Chili For Folks Who Don’t Like Chili
2-3 pound pork butt (or larger)
1/2-3/4 pounds fresh poblano peppers (for more heat, swap in hotter varieties as desired)
1/2-3/4 pound fresh tomatillos
1 very large white onion
1 head garlic
1 cup white wine or pale beer
6 cups chicken stock
1 large can hominy or posole
2 fresh limes
1 bunch cilantro
Goya Adobo powder with bitter orange (the one with the orange lid)
1/4-1/2 cup white masa (fine corn meal)
*Corn meal can go rancid, quickly. I keep mine indefinitely, in a labled zip-lock bag in the freezer.

The makings of a kick-ass bowl of green chili.

The makings of a kick-ass bowl of green chili.

Preheat oven to 300 degrees. Liberally coat and massage adobo into pig. Salt, pepper, dry thyme, cumin, and a dash of dry oregano will make a barely passable substitute for the powder, but the adobo is so much more flavorful and complex. In your biggest, heaviest, lidded pot, sear the meat on all sides in a tablespoon of olive oil. Start with the fat side down, which will add to, and flavor the fat already in the pot. Done right, this will take a good twenty to thirty minutes, so meanwhile, prep your veg.

Slice off the tops of the poblanos, and cut lengthwise in half (If you aren’t an experienced chili head, wearing rubber gloves now will make your life much easier later. The relatively mild poblano’s oils can stay on your skin, even after washing, and burn any tender body parts subsequently touched; yours or anyone else’s). Remove any ribs and all the seeds. Peel off the papery outer skin and rinse the tomatillos (take care: their sap is the stickiest substance known to man). If they’re small (plum-size) halve them, if they are the size of tomatoes, quarter them. Peel onion and roughly cut into five or six big hunks. Peel garlic, and cut off dried ends. Grab a handful of cilantro tops, to taste (I’m not a fan, so I don’t use much, maybe four tablespoons here, with another couple of chopped tablespoons at the end). Slice first lime in half and juice.

When the pork is browned all over, remove and add in the wine or beer. When it has almost all reduced, turn off the stove top, it’s veggie time (not unlike Hammer or Miller). Put about one-quarter of the veg on the bottom of the pot, set in the piggy, fat side up, and put in the rest of the prepped green stuff. Just tuck everything in; around and on top of the meat. Pour in about 2 1/2 cups of the chicken stock and the juice of the first lime. Cover and place in oven.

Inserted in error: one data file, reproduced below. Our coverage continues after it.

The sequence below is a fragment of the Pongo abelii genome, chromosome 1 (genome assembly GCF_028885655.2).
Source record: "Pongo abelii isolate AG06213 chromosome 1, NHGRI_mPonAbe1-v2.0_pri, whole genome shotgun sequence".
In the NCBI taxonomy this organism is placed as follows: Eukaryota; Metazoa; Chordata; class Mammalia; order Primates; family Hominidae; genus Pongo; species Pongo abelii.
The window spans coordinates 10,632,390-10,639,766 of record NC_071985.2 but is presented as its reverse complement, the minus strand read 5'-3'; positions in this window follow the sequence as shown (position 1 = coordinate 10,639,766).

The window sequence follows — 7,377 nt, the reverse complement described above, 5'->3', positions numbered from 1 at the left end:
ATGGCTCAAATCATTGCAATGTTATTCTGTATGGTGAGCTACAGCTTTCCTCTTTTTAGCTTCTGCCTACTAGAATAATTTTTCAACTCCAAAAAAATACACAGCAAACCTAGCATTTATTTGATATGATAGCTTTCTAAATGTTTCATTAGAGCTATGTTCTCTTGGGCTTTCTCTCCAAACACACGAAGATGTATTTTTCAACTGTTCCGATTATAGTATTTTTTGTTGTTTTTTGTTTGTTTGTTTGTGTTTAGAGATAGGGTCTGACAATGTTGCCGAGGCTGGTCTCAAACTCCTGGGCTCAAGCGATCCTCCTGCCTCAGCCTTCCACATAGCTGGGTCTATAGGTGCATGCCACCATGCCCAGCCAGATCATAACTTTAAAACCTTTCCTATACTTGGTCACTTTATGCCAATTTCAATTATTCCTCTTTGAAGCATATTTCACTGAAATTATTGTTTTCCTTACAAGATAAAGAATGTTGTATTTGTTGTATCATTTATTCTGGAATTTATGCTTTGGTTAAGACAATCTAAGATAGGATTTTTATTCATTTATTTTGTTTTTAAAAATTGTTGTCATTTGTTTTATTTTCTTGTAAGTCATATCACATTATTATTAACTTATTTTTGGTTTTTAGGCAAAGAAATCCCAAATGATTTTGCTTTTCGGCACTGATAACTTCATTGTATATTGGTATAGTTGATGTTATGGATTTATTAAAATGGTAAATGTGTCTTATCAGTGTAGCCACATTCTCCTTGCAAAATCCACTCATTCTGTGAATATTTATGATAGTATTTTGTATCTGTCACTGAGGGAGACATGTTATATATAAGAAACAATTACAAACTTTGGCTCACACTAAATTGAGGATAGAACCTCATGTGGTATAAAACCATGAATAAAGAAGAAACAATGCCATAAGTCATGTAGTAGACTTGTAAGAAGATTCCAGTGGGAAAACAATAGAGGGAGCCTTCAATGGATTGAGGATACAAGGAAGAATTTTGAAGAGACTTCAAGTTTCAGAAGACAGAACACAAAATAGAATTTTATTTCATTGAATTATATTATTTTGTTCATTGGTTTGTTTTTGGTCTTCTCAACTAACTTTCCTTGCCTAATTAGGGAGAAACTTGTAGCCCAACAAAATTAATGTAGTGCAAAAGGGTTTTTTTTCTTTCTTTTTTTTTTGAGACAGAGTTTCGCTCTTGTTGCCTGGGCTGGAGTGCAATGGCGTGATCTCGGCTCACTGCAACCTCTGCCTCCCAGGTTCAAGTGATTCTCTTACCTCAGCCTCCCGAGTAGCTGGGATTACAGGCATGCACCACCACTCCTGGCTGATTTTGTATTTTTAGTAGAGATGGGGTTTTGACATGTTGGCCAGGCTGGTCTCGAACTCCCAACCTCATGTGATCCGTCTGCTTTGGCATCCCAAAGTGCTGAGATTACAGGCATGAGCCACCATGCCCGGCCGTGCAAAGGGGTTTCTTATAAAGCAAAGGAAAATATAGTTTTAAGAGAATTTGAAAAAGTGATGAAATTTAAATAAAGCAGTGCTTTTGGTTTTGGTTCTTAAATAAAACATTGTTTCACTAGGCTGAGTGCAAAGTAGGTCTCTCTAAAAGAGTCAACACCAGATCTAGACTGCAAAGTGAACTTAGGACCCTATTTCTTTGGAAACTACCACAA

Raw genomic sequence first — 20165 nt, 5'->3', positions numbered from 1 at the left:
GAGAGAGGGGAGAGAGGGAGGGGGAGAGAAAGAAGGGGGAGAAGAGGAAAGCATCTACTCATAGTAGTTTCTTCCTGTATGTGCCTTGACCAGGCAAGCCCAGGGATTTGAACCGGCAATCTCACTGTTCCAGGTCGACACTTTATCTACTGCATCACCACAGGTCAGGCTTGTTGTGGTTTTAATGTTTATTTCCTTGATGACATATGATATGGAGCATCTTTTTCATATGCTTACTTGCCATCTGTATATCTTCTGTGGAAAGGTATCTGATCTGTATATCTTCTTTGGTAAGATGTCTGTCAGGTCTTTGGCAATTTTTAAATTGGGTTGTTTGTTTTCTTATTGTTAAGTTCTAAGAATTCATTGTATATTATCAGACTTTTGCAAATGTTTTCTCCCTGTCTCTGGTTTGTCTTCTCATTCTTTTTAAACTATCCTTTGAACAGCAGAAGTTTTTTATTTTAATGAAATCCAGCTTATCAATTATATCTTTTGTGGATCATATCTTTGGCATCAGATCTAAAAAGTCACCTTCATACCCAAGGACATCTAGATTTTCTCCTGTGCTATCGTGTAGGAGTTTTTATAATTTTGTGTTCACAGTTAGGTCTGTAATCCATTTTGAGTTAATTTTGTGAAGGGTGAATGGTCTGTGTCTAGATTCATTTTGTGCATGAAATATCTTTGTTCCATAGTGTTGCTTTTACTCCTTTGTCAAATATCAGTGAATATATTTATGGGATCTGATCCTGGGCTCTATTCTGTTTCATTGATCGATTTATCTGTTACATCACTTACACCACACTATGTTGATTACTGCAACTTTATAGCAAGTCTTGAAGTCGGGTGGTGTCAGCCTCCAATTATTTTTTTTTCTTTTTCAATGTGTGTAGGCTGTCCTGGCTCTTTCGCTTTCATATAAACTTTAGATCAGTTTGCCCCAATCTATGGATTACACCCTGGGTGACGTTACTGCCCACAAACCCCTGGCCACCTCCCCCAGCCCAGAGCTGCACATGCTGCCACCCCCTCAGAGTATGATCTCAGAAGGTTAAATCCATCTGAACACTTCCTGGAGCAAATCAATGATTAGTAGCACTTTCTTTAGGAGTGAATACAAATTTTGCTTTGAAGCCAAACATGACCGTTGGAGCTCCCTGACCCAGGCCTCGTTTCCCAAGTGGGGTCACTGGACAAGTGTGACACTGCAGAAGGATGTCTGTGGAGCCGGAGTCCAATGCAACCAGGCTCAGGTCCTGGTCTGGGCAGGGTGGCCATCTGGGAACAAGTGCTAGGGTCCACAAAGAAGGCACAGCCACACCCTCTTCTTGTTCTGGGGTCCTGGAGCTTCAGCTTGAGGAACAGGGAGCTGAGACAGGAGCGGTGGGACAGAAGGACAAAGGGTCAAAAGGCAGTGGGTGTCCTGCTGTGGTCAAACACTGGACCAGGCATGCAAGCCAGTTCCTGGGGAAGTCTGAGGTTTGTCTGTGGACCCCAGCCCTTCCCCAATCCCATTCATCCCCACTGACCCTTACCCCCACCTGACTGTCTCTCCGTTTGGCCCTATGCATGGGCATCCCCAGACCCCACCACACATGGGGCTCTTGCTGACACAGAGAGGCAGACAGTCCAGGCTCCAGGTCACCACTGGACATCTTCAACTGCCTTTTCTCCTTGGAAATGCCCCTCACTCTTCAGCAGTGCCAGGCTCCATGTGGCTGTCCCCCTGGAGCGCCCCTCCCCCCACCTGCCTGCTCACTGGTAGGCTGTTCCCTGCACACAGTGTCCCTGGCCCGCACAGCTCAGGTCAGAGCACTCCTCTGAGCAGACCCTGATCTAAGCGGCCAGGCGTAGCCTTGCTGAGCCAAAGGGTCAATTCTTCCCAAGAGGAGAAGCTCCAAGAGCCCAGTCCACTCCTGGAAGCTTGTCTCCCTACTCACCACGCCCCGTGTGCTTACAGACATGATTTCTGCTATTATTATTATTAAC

Check after two hours and then every thirty minutes until the meat is literally falling apart tender. This will probably take at least three hours, please don’t try to rush it, disaster will ensue.
When it’s done, remove the meat to cool some, and put the pot of roasted veg on the stove. Puree vegetables; you can either use a regular blender or an immersion blender (the wand type). Add a few cups of chicken stock, and then with the chili at a low simmer, sprinkle in the masa, a tablespoon at a time until it has tightened up to your taste. Add in drained, rinsed hominy.
Chop or shred three or four cups of the pork, discarding any pieces of fat, and stir it back into the pot with the lime juice from the second lime, and chopped cilantro.
Green Chili!

We serve this over rice. We spoon on some Mexican crema (like sour cream, which can be substituted), and sprinkle on cotija or queso fresco (both are white, salty, crumbly, Latin cheeses).
Rice, such a simple food, can cause acute stress when cooked at home. I promise, my method will eliminate the drama and produce evenly cooked, fluffy separate grains every time. And once you get this method down, you can flavor it to your liking, or even make pilaf this way. The secret is–don’t mess around with it, and it just about takes care of itself.

Basic White Rice
2 cups regular white rice (long grain, jasmine, basmati, all will work, but not the arborio type)
2 3/4 cup water
1 teaspoon kosher salt

Stir rice, salt, and water into a heavy pot with a lid (this is the last time you will stir the rice). Heat on medium-high, and let come to a boil. The second it starts to boil, reduce to medium-low, cover, and set timer for thirteen minutes.
When the time is up, carefully lift the lid, and peek; mindfully–there’s steam. If the water is all gone (you’ll hear hissing, but no bubbling sounds), replace the lid, and take it off the heat. If not, put it back and check every couple of minutes until it is gone.
Leave covered and unmolested for twenty full minutes. At 20, remove the lid, and with a big fork, fluff, don’t stir the rice, to separate the grains. Transfer to a serving dish and serve.
Makes about four cups.

If you have more pork than you need for the chili, bag and freeze. Last time I pulled out a bag, I served it on grilled Texas toast with mashed potatoes and German-scented mushroom gravy. The only limit to what you can do with the bonus meat is the potency of your spirit of adventure.
There’s tons of great things about green pork chili. But one of the best things is the way it makes your house smell all day while it’s cooking. And the way it makes your insides feel when you’re eating it.
Thanks for your time.